Chapter 7: Depressants and Inhalants
Depressant drugs including the barbiturates, benzodiazepines, and inhalants have many effects in common with each other and with alcohol. As a group, they reduce the functioning of the central nervous system. At low doses, they may be prescribed as sedatives for daytime use to reduce anxiety. At higher doses, the same drugs may be prescribed as hypnotics to induce sleep. Alcohol is the most widely used depressant, while benzodiazepines are the most widely prescribed depressants.
Early sedatives include chloral hydrate, also known as knockout drops or Mickey Finn, paraldehyde, and bromide salts. Barbiturates were introduced in the early twentieth century and used both as antianxiety agents and as sleep aids. Barbiturates can be grouped on the basis of the time of onset and duration of activity. Low-dose, long-acting forms are used for daytime relief of anxiety, while higher-dose, shorter-acting forms are used to induce sleep. Barbiturates can produce physical and psychological dependence and tolerance, and they are very dangerous when combined with alcohol due to respiratory depression.
Meprobamate and methaqualone were introduced as safer alternatives to barbiturates in the 1950s and 60s, but they, too, were linked to abuse and dependence. Meprobamate is still available by prescription, but methaqualone is listed on Schedule I and no longer used medically.
The benzodiazepines began to be sold commercially in the 1960s; popular drugs in this family include Librium and Valium. Although they can cause dependence, the benzodiazepines are considered safer than barbiturates and are now much more widely used. One type of benzodiazepine that has been banned is Rohypnol, which was associated with severe intoxication and used as a date-rape drug.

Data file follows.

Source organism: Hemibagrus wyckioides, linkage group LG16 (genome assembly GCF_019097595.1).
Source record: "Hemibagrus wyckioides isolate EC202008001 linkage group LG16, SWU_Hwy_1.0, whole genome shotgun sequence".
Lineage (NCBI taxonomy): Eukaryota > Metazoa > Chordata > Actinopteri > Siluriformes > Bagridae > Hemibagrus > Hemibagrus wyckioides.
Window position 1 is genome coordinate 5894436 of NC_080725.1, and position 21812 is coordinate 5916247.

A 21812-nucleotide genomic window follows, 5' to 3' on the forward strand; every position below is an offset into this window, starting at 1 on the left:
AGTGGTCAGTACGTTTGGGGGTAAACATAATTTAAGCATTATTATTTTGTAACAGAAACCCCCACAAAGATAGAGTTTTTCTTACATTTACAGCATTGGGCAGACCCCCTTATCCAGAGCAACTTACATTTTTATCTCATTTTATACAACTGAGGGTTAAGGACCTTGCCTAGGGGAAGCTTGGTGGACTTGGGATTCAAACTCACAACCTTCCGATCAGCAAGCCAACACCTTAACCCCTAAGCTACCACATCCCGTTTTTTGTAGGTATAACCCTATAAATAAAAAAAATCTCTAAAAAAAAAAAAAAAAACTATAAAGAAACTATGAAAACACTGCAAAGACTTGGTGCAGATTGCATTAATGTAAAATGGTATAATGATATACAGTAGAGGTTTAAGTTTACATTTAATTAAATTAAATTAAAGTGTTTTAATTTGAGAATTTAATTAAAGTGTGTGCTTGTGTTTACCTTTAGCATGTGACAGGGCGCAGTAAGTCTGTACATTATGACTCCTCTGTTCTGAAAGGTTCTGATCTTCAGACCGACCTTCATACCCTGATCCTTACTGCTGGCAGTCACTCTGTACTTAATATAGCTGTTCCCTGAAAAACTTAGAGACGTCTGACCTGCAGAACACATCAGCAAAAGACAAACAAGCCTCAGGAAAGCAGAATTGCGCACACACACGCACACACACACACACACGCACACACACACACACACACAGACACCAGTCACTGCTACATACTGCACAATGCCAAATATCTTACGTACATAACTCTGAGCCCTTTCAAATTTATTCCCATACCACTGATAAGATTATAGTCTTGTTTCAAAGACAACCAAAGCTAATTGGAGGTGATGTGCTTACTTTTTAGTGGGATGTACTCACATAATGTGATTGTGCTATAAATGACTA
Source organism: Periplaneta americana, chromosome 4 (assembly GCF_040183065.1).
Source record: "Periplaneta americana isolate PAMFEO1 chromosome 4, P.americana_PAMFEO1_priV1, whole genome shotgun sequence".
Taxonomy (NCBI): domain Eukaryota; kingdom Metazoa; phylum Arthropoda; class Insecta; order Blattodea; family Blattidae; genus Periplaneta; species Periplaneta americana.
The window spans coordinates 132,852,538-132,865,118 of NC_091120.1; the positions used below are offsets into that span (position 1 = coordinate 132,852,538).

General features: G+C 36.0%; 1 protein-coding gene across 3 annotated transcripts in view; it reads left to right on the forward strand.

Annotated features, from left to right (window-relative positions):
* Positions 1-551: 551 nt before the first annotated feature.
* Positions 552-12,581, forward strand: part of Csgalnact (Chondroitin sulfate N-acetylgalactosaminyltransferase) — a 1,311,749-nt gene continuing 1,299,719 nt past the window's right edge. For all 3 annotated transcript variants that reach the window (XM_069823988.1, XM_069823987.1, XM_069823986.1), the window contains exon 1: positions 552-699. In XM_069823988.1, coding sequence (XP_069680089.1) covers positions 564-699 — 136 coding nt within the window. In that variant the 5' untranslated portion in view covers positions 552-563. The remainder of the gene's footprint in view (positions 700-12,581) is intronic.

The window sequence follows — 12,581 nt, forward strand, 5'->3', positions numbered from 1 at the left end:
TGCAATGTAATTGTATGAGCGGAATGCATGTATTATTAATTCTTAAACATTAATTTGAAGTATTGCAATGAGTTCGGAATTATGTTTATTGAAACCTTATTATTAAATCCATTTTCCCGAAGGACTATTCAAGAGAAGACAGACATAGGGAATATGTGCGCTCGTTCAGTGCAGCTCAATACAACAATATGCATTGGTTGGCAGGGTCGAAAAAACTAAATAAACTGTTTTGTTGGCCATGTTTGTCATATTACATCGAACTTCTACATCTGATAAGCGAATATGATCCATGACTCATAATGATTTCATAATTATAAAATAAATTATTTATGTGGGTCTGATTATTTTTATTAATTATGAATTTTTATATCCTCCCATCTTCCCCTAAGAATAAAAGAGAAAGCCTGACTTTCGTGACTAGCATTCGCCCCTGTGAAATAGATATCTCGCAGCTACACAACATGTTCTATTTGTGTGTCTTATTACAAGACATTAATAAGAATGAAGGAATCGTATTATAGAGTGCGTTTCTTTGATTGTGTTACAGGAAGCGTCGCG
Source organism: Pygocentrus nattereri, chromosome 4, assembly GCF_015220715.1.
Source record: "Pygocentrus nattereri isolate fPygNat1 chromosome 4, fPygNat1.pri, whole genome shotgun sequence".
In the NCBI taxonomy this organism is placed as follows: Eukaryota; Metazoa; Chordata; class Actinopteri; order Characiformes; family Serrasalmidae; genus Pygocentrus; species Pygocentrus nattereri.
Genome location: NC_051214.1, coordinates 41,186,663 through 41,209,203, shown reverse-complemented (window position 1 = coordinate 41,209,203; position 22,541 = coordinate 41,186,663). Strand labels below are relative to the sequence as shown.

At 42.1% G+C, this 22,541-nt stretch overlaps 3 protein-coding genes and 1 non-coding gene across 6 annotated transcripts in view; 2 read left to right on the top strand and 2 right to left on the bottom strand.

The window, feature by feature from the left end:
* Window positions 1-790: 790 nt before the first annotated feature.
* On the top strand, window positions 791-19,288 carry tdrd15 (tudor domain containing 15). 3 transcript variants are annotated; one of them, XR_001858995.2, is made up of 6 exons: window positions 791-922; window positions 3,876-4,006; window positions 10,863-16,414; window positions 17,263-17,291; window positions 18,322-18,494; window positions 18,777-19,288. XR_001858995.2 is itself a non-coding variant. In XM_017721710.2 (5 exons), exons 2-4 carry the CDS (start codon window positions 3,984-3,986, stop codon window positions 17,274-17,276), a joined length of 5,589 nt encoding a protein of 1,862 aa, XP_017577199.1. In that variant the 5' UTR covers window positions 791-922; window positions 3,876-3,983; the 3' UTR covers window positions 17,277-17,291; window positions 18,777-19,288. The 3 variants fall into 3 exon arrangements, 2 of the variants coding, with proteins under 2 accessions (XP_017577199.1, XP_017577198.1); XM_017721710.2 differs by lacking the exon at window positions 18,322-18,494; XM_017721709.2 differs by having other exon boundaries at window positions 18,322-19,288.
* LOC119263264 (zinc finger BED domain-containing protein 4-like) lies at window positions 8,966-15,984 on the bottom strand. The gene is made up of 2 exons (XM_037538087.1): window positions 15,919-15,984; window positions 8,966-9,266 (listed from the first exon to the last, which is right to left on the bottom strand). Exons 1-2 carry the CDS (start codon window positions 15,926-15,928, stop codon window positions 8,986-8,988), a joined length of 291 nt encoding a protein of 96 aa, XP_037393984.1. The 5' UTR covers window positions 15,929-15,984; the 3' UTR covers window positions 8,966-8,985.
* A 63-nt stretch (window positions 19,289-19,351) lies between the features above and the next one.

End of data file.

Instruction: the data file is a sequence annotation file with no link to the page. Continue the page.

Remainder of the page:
Both barbiturates and benzodiazepines act by enhancing the inhibitory effects of the neurotransmitter GABA. The dosage and time course are critical in determining a drug's effects. Overdose deaths are more likely for drugs taken in higher doses. Psychological dependence is more likely to occur with drugs that have a rapid onset of effect, while physical dependence and withdrawal symptoms are more likely to occur with drugs that have a short duration of action.
Sedative-hypnotics have several beneficial medical uses. They are prescribed to reduce anxiety, to induce sleep, and to control seizures in people with epilepsy. Dangers of their use include dependence and toxicity. Withdrawal from barbiturates is potentially life threatening, and there is cross-tolerance among the barbiturates, the benzodiazepines, and alcohol. As with alcohol, sedative-hypnotics can impair judgment and coordination and increase the risk of injury during activities like driving.
High-dose exposure to inhalants causes intoxication with effects similar to depressants. However, abuse of inhalants, especially of volatile solvents, can have very severe effects, including organ damage, neurological damage, and death by suffocation. Most abusers of inhalants are young teens. Products that can be abused by inhalation include readily available items like gasoline, glue, paint, lighter fluid, spray cans, nail polish, and correction fluid.
Gamma hydroxybutyric acid, known as GHB, is another central nervous system depressant. It has powerful effects if used in high doses or combined with alcohol, and it has been used as a date-rape drug. One form of GHB has an approved medical use for the control of cataplexy, but all other forms are listed on Schedule I.